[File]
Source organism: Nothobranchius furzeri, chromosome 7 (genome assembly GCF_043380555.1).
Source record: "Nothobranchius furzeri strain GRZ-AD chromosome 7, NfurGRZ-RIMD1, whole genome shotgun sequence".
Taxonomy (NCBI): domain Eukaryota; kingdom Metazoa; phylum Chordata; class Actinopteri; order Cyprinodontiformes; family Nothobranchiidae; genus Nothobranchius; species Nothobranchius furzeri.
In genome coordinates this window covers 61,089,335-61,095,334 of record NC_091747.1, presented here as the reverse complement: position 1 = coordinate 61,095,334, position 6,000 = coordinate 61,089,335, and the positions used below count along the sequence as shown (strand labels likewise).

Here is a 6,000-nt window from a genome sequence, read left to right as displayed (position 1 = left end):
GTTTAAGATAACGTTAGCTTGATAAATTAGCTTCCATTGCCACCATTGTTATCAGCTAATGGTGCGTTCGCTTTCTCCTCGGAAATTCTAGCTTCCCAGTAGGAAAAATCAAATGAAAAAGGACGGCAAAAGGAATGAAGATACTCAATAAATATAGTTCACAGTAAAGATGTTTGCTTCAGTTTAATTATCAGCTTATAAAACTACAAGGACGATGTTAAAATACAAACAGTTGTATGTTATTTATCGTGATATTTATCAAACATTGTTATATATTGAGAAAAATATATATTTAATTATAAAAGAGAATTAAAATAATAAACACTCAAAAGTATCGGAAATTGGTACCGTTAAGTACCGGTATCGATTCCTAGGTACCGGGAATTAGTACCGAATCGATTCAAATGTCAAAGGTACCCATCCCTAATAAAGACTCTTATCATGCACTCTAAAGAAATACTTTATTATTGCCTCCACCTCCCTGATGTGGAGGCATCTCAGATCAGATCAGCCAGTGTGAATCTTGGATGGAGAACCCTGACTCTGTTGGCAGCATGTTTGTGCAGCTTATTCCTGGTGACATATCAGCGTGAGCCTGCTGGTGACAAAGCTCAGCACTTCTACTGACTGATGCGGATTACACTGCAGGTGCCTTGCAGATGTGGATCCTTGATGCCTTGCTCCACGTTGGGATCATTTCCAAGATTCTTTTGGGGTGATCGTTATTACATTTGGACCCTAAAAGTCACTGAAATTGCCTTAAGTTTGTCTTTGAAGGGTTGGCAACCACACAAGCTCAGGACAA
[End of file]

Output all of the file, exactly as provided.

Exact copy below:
Source organism: Nothobranchius furzeri, chromosome 7 (genome assembly GCF_043380555.1).
Source record: "Nothobranchius furzeri strain GRZ-AD chromosome 7, NfurGRZ-RIMD1, whole genome shotgun sequence".
Taxonomy (NCBI): domain Eukaryota; kingdom Metazoa; phylum Chordata; class Actinopteri; order Cyprinodontiformes; family Nothobranchiidae; genus Nothobranchius; species Nothobranchius furzeri.
In genome coordinates this window covers 61,089,335-61,095,334 of record NC_091747.1, presented here as the reverse complement: position 1 = coordinate 61,095,334, position 6,000 = coordinate 61,089,335, and the positions used below count along the sequence as shown (strand labels likewise).

Here is a 6,000-nt window from a genome sequence, read left to right as displayed (position 1 = left end):
GTTTAAGATAACGTTAGCTTGATAAATTAGCTTCCATTGCCACCATTGTTATCAGCTAATGGTGCGTTCGCTTTCTCCTCGGAAATTCTAGCTTCCCAGTAGGAAAAATCAAATGAAAAAGGACGGCAAAAGGAATGAAGATACTCAATAAATATAGTTCACAGTAAAGATGTTTGCTTCAGTTTAATTATCAGCTTATAAAACTACAAGGACGATGTTAAAATACAAACAGTTGTATGTTATTTATCGTGATATTTATCAAACATTGTTATATATTGAGAAAAATATATATTTAATTATAAAAGAGAATTAAAATAATAAACACTCAAAAGTATCGGAAATTGGTACCGTTAAGTACCGGTATCGATTCCTAGGTACCGGGAATTAGTACCGAATCGATTCAAATGTCAAAGGTACCCATCCCTAATAAAGACTCTTATCATGCACTCTAAAGAAATACTTTATTATTGCCTCCACCTCCCTGATGTGGAGGCATCTCAGATCAGATCAGCCAGTGTGAATCTTGGATGGAGAACCCTGACTCTGTTGGCAGCATGTTTGTGCAGCTTATTCCTGGTGACATATCAGCGTGAGCCTGCTGGTGACAAAGCTCAGCACTTCTACTGACTGATGCGGATTACACTGCAGGTGCCTTGCAGATGTGGATCCTTGATGCCTTGCTCCACGTTGGGATCATTTCCAAGATTCTTTTGGGGTGATCGTTATTACATTTGGACCCTAAAAGTCACTGAAATTGCCTTAAGTTTGTCTTTGAAGGGTTGGCAACCACACAAGCTCAGGACAA